Contemporary SF thriller about three FBI agents, graduates of the academy in Quantico, Virginia, and their involvement in a new round of terrorist attacks against the US and international targets.
Bear's website has this description from the cover flap.
This is the first US edition of the book; Madison Park Press is a Bookspan imprint used for original books being released by various BOMC and Doubleday book clubs, in this case including not only the SFBC but also the Quality Paperback Book Club, Mystery Guild, American Compass (a conservative book club), and Military Book Club, according to Bear's website. In April Publishers Weekly ran this article about the imprint.
The SFBC site has this description.
Gary K. Wolfe reviews the book in the January issue of Locus Magazine: "Quantico is by far the most stripped-down and linear of Bear's near-future thrillers, and the one most willing to play with the clich‚s and conventions of the genre..."
de Lint, Charles :
(Tor 0-765-31285-9, $27.95, 560pp, hardcover, May 2006, jacket art John Jude Palencar)
Fantasy novel in de Lint's ongoing Newford sequence; according to de Lint's site, it's "a stand-alone novel of fairy courts set in shopping malls and the Bohemian street scene of Newford's Crowsea area" about Jilly Coppercorn and Geordie Riddell, who met in one of the first Newford stories, "Timeskip" (1989).
The author's site has this page with a description and excerpt.
Amazon has reviews from Publishers Weekly and Booklist; the former concludes "In the background, a great war is brewing between Native American spirits and those that came over with the white men, a situation that inevitably recalls Neil Gaiman's American Gods, to which this more intimate and folksy book compares favorably", while the latter's starred review comments "De Lint weaves the individual characters' stories into a tight-knit whole, accompanied by music, love, pugnacity, frustration, and healing. Many of his faithful readers see the people he has created as kin they want to keep up with."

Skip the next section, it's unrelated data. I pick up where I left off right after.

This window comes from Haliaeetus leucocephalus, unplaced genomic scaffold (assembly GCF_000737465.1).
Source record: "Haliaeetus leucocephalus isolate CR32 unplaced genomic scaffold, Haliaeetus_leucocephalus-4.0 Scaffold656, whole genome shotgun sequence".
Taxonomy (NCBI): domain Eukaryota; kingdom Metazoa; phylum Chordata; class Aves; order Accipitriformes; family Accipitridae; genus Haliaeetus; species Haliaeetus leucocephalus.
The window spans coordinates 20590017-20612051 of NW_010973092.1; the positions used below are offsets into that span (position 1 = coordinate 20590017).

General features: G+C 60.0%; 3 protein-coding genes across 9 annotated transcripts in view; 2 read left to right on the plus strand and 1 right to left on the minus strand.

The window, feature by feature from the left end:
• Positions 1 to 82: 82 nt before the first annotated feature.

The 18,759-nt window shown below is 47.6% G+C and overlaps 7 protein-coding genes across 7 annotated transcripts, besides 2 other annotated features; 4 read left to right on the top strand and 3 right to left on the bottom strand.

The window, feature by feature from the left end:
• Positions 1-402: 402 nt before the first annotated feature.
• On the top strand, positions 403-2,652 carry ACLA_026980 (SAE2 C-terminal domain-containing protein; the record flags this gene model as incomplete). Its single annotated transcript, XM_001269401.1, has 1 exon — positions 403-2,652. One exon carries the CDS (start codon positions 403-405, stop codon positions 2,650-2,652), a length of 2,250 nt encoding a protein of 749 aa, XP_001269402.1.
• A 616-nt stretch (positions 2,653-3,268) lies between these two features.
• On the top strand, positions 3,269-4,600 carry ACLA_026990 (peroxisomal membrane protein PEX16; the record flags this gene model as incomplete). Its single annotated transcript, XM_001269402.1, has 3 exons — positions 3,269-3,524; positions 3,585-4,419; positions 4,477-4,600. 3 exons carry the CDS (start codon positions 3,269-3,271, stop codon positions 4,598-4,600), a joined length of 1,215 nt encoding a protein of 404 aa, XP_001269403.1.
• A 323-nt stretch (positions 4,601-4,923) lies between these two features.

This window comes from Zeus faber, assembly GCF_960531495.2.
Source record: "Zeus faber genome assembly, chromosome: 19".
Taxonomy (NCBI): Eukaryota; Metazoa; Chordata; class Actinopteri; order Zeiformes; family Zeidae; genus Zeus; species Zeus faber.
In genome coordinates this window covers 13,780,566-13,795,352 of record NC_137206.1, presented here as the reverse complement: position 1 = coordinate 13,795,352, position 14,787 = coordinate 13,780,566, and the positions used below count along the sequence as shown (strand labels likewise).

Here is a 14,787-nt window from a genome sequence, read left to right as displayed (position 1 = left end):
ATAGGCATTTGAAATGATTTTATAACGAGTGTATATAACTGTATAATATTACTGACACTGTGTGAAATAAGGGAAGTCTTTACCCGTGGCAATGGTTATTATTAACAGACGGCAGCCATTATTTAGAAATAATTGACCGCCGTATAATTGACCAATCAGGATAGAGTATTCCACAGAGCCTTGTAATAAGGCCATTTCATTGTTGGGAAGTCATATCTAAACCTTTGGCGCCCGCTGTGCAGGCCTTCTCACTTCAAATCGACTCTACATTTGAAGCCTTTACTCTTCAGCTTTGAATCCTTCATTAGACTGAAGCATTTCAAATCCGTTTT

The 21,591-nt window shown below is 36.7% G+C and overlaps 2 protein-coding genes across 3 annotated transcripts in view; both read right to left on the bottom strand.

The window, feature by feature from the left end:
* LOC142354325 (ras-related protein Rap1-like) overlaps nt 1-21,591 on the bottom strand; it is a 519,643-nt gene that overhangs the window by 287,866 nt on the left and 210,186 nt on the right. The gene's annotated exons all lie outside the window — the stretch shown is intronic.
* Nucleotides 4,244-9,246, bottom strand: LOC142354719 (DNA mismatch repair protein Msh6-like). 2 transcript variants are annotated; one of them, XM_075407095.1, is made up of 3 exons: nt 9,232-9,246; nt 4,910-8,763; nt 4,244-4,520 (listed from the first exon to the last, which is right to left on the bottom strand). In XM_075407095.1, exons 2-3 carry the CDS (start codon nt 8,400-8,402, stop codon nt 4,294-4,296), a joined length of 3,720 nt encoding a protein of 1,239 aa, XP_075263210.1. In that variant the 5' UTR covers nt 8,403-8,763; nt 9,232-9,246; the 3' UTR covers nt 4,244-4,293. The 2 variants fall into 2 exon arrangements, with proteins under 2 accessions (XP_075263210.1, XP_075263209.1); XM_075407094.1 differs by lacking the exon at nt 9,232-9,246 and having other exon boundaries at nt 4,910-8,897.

Douglass, Sara :
(Tor 0-765-30543-7, $27.95, 606pp, hardcover, May 2006, jacket art Luis Royo)
Fantasy novel, fourth and final book in the "Troy Game" sequence following Hades' Daughter (2003), God's Concubine (2004), and Darkwitch Rising (2005). This volume is set during the London Blitz.
The author's website has this page describing the series and this page about this particular book, plus an extract, and a history of the Troy Game.
Amazon has a description, and reader reviews. The Publishers Weekly website just posted a starred review: "The meaty, suspenseful final book of Douglass' Troy Game series will both horrify and delight readers enthralled by his combative, perpetually reincarnated characters. ... Douglass wraps her millennia-spanning epic with a dark, pitch-perfect finale."
Meyer, Kai :
(McElderry 1-4169-2421-3, $15.95, 320pp, hardcover, June 2006, jacket illustration Rick Sardinha)
YA fantasy novel, first in the "Wave Walkers" trilogy, about pirate kids called "polliwogs" who can walk on water. It was first published in German in 2003, with this edition translated by Elizabeth D. Crawford.
The author's website has a description, plus a link to a wordless graphic novel adaptation of several scenes from the book.
The publisher's website has this description.
Novik, Naomi :
Black Powder War
(Ballantine Del Rey 0-345-48130-5, $7.5, 365pp, mass market paperback, June 2006, cover illustration Dominic Harman)
Fantasy novel, third in the "Temeraire" trilogy following His Majesty's Dragon and Throne of Jade.
Del Rey's site has this description and an excerpt.
The author's website has this page for the book, with links to reviews.
Amazon has the starred Booklist review, which concludes "Novik's magical eighteenth century, peopled with sympathetic characters, induces avid reading. Long may she write!".
The April issue of Locus Magazine has Carolyn Cushman's review of all three novels.
Resnick, Mike :
A Gathering of Widowmakers
(Meisha Merlin 1-59222-085-1, $23.95, 263pp, hardcover, December 2005, cover art Jim Burns)
SF novel, fourth in the "Widowmaker" series following The Widowmaker (1996), The Widowmaker Reborn (1997), and The Widowmaker Unleashed (1998), about a galactic bounty hunter, who wants to retire, and a conflict between his two clones.
The publisher's website has this page about the book, with a link to an excerpt.